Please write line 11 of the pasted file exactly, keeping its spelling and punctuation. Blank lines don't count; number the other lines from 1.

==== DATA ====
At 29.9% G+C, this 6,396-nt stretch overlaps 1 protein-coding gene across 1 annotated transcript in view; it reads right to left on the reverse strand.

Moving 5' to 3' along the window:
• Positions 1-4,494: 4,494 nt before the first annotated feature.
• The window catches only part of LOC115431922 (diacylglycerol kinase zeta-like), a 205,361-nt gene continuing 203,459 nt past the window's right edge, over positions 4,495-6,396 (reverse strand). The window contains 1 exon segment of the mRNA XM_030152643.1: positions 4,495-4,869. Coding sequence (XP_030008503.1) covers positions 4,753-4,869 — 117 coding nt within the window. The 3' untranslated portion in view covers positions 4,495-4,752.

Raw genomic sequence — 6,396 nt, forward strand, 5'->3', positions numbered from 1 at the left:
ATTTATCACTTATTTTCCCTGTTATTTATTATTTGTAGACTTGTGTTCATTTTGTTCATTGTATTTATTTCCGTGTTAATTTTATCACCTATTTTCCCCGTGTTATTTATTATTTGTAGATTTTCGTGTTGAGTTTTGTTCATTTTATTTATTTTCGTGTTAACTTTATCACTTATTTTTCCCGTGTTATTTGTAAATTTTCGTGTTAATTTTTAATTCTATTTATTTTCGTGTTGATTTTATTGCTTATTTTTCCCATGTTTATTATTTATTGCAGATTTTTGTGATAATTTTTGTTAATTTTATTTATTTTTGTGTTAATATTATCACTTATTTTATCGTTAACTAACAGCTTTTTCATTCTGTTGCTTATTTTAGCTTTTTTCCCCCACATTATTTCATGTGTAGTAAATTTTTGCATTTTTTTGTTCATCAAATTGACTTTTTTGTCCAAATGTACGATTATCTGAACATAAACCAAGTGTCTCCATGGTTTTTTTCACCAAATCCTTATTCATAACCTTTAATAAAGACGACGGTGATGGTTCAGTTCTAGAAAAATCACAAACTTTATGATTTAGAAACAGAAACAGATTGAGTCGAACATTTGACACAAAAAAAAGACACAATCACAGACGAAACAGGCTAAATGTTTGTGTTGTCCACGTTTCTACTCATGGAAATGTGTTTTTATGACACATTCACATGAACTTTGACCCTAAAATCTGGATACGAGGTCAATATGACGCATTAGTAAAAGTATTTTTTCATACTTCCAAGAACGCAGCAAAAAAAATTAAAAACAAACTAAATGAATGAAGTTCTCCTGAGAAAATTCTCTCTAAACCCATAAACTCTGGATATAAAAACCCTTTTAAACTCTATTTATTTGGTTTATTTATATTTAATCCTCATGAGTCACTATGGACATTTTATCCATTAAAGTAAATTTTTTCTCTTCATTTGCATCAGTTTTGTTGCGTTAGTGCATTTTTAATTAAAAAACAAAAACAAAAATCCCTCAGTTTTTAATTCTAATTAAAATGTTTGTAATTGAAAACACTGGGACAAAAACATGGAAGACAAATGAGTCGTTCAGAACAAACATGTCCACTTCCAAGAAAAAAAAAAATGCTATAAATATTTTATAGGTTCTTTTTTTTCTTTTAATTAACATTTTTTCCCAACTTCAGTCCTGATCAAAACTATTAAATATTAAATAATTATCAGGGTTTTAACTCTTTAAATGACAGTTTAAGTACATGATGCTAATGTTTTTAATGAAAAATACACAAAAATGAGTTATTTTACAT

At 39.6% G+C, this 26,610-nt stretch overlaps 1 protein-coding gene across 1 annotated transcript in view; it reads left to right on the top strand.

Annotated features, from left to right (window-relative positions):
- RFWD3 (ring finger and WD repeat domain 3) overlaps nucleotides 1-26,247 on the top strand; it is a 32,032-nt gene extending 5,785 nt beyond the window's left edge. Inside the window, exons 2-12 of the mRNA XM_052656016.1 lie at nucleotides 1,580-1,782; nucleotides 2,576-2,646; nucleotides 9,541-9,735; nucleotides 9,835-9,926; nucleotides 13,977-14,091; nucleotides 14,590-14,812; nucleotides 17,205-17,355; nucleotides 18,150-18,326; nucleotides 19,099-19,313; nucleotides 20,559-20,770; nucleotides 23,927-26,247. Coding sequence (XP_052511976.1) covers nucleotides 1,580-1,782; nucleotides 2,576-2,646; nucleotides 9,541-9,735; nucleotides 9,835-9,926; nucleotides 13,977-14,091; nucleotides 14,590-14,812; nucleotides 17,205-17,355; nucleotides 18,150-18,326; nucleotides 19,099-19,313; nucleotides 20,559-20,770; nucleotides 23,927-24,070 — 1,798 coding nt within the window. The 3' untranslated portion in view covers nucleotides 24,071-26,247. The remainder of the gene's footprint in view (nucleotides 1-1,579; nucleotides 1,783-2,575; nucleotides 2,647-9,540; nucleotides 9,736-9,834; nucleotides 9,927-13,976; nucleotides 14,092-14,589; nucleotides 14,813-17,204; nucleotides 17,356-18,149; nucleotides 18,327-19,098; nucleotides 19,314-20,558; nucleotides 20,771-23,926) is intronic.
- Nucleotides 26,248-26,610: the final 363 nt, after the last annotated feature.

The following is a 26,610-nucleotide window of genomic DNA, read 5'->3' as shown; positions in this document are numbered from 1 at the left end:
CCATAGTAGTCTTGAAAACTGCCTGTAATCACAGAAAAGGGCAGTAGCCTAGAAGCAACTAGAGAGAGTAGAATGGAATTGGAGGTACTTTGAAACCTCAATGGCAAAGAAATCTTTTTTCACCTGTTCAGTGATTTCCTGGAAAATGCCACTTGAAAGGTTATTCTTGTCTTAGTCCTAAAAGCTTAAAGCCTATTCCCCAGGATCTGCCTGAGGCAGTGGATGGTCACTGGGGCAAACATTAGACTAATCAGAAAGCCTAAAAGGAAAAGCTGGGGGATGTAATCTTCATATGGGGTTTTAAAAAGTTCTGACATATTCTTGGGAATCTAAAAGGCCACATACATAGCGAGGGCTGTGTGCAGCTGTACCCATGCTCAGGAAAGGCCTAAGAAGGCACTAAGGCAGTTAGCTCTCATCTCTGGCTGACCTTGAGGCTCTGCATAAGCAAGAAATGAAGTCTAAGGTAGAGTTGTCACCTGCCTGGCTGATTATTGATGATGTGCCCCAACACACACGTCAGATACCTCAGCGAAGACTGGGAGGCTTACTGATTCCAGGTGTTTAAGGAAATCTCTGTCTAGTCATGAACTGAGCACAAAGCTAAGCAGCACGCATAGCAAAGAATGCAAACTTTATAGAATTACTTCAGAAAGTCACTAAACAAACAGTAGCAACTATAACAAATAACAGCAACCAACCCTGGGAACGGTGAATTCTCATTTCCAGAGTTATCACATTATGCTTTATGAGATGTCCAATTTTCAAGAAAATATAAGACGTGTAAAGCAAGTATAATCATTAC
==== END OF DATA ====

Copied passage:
The following is a 26,610-nucleotide window of genomic DNA, read 5'->3' as shown; positions in this document are numbered from 1 at the left end: